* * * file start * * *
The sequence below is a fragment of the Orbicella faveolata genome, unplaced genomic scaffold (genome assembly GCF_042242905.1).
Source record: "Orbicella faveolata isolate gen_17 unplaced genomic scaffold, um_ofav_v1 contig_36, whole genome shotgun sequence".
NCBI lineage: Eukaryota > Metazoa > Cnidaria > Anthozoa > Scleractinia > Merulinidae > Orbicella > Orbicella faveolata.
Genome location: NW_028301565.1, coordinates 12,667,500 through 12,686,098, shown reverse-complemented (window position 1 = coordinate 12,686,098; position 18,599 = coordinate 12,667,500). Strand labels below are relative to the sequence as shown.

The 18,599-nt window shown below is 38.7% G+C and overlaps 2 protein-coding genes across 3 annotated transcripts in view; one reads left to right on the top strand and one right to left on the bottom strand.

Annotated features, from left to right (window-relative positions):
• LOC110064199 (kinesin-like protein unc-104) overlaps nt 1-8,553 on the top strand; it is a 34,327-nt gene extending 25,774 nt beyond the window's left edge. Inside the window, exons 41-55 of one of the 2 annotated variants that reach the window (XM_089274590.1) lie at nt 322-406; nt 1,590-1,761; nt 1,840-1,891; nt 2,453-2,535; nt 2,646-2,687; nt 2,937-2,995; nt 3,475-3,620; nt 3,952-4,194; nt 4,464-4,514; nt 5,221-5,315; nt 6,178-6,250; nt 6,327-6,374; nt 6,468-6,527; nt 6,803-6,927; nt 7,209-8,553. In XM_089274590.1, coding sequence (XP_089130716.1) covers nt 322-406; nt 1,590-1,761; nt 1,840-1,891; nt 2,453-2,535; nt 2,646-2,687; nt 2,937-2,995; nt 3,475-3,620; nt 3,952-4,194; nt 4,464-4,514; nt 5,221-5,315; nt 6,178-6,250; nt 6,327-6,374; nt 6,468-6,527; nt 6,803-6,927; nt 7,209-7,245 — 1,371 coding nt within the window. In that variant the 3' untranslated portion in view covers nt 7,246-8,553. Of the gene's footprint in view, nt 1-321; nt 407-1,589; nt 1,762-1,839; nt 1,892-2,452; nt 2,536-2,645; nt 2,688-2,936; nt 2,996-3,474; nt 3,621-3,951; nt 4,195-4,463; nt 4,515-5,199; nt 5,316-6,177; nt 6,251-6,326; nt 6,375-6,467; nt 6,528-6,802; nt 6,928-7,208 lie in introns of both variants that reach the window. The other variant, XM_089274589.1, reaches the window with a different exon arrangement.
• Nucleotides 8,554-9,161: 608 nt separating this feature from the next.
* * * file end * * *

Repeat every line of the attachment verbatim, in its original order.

The sequence below is a fragment of the Orbicella faveolata genome, unplaced genomic scaffold (genome assembly GCF_042242905.1).
Source record: "Orbicella faveolata isolate gen_17 unplaced genomic scaffold, um_ofav_v1 contig_36, whole genome shotgun sequence".
NCBI lineage: Eukaryota > Metazoa > Cnidaria > Anthozoa > Scleractinia > Merulinidae > Orbicella > Orbicella faveolata.
Genome location: NW_028301565.1, coordinates 12,667,500 through 12,686,098, shown reverse-complemented (window position 1 = coordinate 12,686,098; position 18,599 = coordinate 12,667,500). Strand labels below are relative to the sequence as shown.

The 18,599-nt window shown below is 38.7% G+C and overlaps 2 protein-coding genes across 3 annotated transcripts in view; one reads left to right on the top strand and one right to left on the bottom strand.

Annotated features, from left to right (window-relative positions):
• LOC110064199 (kinesin-like protein unc-104) overlaps nt 1-8,553 on the top strand; it is a 34,327-nt gene extending 25,774 nt beyond the window's left edge. Inside the window, exons 41-55 of one of the 2 annotated variants that reach the window (XM_089274590.1) lie at nt 322-406; nt 1,590-1,761; nt 1,840-1,891; nt 2,453-2,535; nt 2,646-2,687; nt 2,937-2,995; nt 3,475-3,620; nt 3,952-4,194; nt 4,464-4,514; nt 5,221-5,315; nt 6,178-6,250; nt 6,327-6,374; nt 6,468-6,527; nt 6,803-6,927; nt 7,209-8,553. In XM_089274590.1, coding sequence (XP_089130716.1) covers nt 322-406; nt 1,590-1,761; nt 1,840-1,891; nt 2,453-2,535; nt 2,646-2,687; nt 2,937-2,995; nt 3,475-3,620; nt 3,952-4,194; nt 4,464-4,514; nt 5,221-5,315; nt 6,178-6,250; nt 6,327-6,374; nt 6,468-6,527; nt 6,803-6,927; nt 7,209-7,245 — 1,371 coding nt within the window. In that variant the 3' untranslated portion in view covers nt 7,246-8,553. Of the gene's footprint in view, nt 1-321; nt 407-1,589; nt 1,762-1,839; nt 1,892-2,452; nt 2,536-2,645; nt 2,688-2,936; nt 2,996-3,474; nt 3,621-3,951; nt 4,195-4,463; nt 4,515-5,199; nt 5,316-6,177; nt 6,251-6,326; nt 6,375-6,467; nt 6,528-6,802; nt 6,928-7,208 lie in introns of both variants that reach the window. The other variant, XM_089274589.1, reaches the window with a different exon arrangement.
• Nucleotides 8,554-9,161: 608 nt separating this feature from the next.